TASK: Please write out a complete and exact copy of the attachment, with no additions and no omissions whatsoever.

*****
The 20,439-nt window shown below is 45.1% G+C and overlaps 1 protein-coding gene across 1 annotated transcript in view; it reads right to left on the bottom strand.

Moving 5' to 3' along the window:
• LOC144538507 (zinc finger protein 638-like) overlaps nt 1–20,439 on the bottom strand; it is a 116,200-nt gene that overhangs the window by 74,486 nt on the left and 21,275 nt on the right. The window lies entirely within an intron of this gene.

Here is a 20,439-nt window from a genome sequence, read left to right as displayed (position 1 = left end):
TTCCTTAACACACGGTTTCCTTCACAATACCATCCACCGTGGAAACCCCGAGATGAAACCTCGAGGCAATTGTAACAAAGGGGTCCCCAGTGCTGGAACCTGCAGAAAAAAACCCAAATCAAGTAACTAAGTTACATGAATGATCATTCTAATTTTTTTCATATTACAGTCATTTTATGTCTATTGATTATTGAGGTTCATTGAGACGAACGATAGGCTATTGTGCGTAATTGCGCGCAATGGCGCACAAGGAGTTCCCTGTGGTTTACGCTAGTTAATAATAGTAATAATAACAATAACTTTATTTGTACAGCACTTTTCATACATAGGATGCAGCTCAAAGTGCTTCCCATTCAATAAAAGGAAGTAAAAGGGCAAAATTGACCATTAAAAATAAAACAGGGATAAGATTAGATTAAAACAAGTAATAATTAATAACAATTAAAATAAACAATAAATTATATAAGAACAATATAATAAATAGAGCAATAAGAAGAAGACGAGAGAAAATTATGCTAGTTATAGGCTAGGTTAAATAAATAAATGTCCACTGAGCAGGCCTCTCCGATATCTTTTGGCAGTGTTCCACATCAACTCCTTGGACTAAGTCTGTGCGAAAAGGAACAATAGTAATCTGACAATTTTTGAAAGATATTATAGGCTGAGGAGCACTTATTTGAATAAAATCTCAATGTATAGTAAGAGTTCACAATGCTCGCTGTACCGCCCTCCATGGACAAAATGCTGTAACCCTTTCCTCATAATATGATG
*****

The 20,439-nt window shown below is 45.1% G+C and overlaps 1 protein-coding gene across 1 annotated transcript in view; it reads right to left on the bottom strand.

Moving 5' to 3' along the window:
• LOC144538507 (zinc finger protein 638-like) overlaps nt 1–20,439 on the bottom strand; it is a 116,200-nt gene that overhangs the window by 74,486 nt on the left and 21,275 nt on the right. The window lies entirely within an intron of this gene.

Here is a 20,439-nt window from a genome sequence, read left to right as displayed (position 1 = left end):
TTCCTTAACACACGGTTTCCTTCACAATACCATCCACCGTGGAAACCCCGAGATGAAACCTCGAGGCAATTGTAACAAAGGGGTCCCCAGTGCTGGAACCTGCAGAAAAAAACCCAAATCAAGTAACTAAGTTACATGAATGATCATTCTAATTTTTTTCATATTACAGTCATTTTATGTCTATTGATTATTGAGGTTCATTGAGACGAACGATAGGCTATTGTGCGTAATTGCGCGCAATGGCGCACAAGGAGTTCCCTGTGGTTTACGCTAGTTAATAATAGTAATAATAACAATAACTTTATTTGTACAGCACTTTTCATACATAGGATGCAGCTCAAAGTGCTTCCCATTCAATAAAAGGAAGTAAAAGGGCAAAATTGACCATTAAAAATAAAACAGGGATAAGATTAGATTAAAACAAGTAATAATTAATAACAATTAAAATAAACAATAAATTATATAAGAACAATATAATAAATAGAGCAATAAGAAGAAGACGAGAGAAAATTATGCTAGTTATAGGCTAGGTTAAATAAATAAATGTCCACTGAGCAGGCCTCTCCGATATCTTTTGGCAGTGTTCCACATCAACTCCTTGGACTAAGTCTGTGCGAAAAGGAACAATAGTAATCTGACAATTTTTGAAAGATATTATAGGCTGAGGAGCACTTATTTGAATAAAATCTCAATGTATAGTAAGAGTTCACAATGCTCGCTGTACCGCCCTCCATGGACAAAATGCTGTAACCCTTTCCTCATAATATGATG